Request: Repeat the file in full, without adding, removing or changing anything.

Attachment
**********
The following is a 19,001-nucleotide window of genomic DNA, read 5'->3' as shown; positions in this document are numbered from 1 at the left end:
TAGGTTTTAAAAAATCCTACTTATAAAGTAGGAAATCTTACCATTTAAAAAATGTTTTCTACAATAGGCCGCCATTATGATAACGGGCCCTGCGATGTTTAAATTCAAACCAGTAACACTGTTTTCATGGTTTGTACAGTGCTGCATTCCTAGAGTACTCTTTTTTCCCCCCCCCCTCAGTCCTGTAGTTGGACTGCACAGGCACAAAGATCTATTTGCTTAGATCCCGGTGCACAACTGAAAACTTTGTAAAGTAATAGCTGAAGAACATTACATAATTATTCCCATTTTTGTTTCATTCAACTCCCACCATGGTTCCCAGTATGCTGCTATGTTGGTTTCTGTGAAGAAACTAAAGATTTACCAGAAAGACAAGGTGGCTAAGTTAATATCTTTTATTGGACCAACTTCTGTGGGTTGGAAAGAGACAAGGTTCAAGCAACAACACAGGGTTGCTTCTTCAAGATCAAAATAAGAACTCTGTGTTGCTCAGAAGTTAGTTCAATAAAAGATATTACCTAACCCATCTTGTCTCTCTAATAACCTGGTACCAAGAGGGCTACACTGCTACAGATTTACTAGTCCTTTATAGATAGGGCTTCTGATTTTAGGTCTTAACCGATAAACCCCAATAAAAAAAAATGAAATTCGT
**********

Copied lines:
The following is a 19,001-nucleotide window of genomic DNA, read 5'->3' as shown; positions in this document are numbered from 1 at the left end:
TAGGTTTTAAAAAATCCTACTTATAAAGTAGGAAATCTTACCATTTAAAAAATGTTTTCTACAATAGGCCGCCATTATGATAACGGGCCCTGCGATGTTTAAATTCAAACCAGTAACACTGTTTTCATGGTTTGTACAGTGCTGCATTCCTAGAGTACTCTTTTTTCCCCCCCCCCTCAGTCCTGTAGTTGGACTGCACAGGCACAAAGATCTATTTGCTTAGATCCCGGTGCACAACTGAAAACTTTGTAAAGTAATAGCTGAAGAACATTACATAATTATTCCCATTTTTGTTTCATTCAACTCCCACCATGGTTCCCAGTATGCTGCTATGTTGGTTTCTGTGAAGAAACTAAAGATTTACCAGAAAGACAAGGTGGCTAAGTTAATATCTTTTATTGGACCAACTTCTGTGGGTTGGAAAGAGACAAGGTTCAAGCAACAACACAGGGTTGCTTCTTCAAGATCAAAATAAGAACTCTGTGTTGCTCAGAAGTTAGTTCAATAAAAGATATTACCTAACCCATCTTGTCTCTCTAATAACCTGGTACCAAGAGGGCTACACTGCTACAGATTTACTAGTCCTTTATAGATAGGGCTTCTGATTTTAGGTCTTAACCGATAAACCCCAATAAAAAAAAATGAAATTCGT